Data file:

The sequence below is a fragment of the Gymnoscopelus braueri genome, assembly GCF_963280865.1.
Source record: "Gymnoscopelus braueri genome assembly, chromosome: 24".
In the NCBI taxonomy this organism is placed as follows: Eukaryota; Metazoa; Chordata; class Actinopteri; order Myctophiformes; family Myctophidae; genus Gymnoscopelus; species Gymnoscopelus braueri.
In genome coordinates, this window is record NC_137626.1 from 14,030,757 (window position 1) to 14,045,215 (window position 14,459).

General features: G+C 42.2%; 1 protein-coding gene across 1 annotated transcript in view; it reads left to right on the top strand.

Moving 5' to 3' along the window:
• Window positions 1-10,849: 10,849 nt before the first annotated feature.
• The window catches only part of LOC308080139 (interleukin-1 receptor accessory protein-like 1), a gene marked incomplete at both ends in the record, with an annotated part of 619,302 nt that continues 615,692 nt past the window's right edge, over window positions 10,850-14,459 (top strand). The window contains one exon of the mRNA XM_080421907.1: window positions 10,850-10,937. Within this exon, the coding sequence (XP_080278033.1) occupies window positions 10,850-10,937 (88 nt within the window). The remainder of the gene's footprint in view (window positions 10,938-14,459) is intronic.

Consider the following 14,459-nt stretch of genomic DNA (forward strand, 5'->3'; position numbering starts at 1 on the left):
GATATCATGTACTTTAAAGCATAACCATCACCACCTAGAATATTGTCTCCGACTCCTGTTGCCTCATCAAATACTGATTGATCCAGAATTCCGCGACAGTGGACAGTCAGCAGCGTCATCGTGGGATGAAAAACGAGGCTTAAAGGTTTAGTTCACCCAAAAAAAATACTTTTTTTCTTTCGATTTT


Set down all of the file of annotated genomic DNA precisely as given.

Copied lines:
The sequence below is a fragment of the Gymnoscopelus braueri genome, assembly GCF_963280865.1.
Source record: "Gymnoscopelus braueri genome assembly, chromosome: 24".
In the NCBI taxonomy this organism is placed as follows: Eukaryota; Metazoa; Chordata; class Actinopteri; order Myctophiformes; family Myctophidae; genus Gymnoscopelus; species Gymnoscopelus braueri.
In genome coordinates, this window is record NC_137626.1 from 14,030,757 (window position 1) to 14,045,215 (window position 14,459).

General features: G+C 42.2%; 1 protein-coding gene across 1 annotated transcript in view; it reads left to right on the top strand.

Moving 5' to 3' along the window:
• Window positions 1-10,849: 10,849 nt before the first annotated feature.
• The window catches only part of LOC308080139 (interleukin-1 receptor accessory protein-like 1), a gene marked incomplete at both ends in the record, with an annotated part of 619,302 nt that continues 615,692 nt past the window's right edge, over window positions 10,850-14,459 (top strand). The window contains one exon of the mRNA XM_080421907.1: window positions 10,850-10,937. Within this exon, the coding sequence (XP_080278033.1) occupies window positions 10,850-10,937 (88 nt within the window). The remainder of the gene's footprint in view (window positions 10,938-14,459) is intronic.

Consider the following 14,459-nt stretch of genomic DNA (forward strand, 5'->3'; position numbering starts at 1 on the left):
GATATCATGTACTTTAAAGCATAACCATCACCACCTAGAATATTGTCTCCGACTCCTGTTGCCTCATCAAATACTGATTGATCCAGAATTCCGCGACAGTGGACAGTCAGCAGCGTCATCGTGGGATGAAAAACGAGGCTTAAAGGTTTAGTTCACCCAAAAAAAATACTTTTTTTCTTTCGATTTT